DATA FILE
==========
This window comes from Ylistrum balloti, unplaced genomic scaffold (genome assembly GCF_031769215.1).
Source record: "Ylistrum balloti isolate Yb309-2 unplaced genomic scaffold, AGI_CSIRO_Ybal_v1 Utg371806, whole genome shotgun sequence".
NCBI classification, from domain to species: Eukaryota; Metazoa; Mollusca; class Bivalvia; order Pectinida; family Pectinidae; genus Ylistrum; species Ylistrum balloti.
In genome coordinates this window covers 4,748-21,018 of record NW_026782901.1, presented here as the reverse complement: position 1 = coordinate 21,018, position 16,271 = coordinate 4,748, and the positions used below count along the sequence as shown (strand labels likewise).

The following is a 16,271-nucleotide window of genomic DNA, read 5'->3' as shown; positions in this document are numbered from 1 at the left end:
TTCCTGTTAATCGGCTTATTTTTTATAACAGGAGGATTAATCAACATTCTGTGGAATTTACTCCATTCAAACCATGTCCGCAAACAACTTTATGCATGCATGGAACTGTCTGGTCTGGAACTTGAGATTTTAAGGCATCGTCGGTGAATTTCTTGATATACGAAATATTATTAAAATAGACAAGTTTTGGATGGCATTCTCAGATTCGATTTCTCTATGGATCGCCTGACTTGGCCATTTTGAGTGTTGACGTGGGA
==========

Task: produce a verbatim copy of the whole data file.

This window comes from Ylistrum balloti, unplaced genomic scaffold (genome assembly GCF_031769215.1).
Source record: "Ylistrum balloti isolate Yb309-2 unplaced genomic scaffold, AGI_CSIRO_Ybal_v1 Utg371806, whole genome shotgun sequence".
NCBI classification, from domain to species: Eukaryota; Metazoa; Mollusca; class Bivalvia; order Pectinida; family Pectinidae; genus Ylistrum; species Ylistrum balloti.
In genome coordinates this window covers 4,748-21,018 of record NW_026782901.1, presented here as the reverse complement: position 1 = coordinate 21,018, position 16,271 = coordinate 4,748, and the positions used below count along the sequence as shown (strand labels likewise).

The following is a 16,271-nucleotide window of genomic DNA, read 5'->3' as shown; positions in this document are numbered from 1 at the left end:
TTCCTGTTAATCGGCTTATTTTTTATAACAGGAGGATTAATCAACATTCTGTGGAATTTACTCCATTCAAACCATGTCCGCAAACAACTTTATGCATGCATGGAACTGTCTGGTCTGGAACTTGAGATTTTAAGGCATCGTCGGTGAATTTCTTGATATACGAAATATTATTAAAATAGACAAGTTTTGGATGGCATTCTCAGATTCGATTTCTCTATGGATCGCCTGACTTGGCCATTTTGAGTGTTGACGTGGGA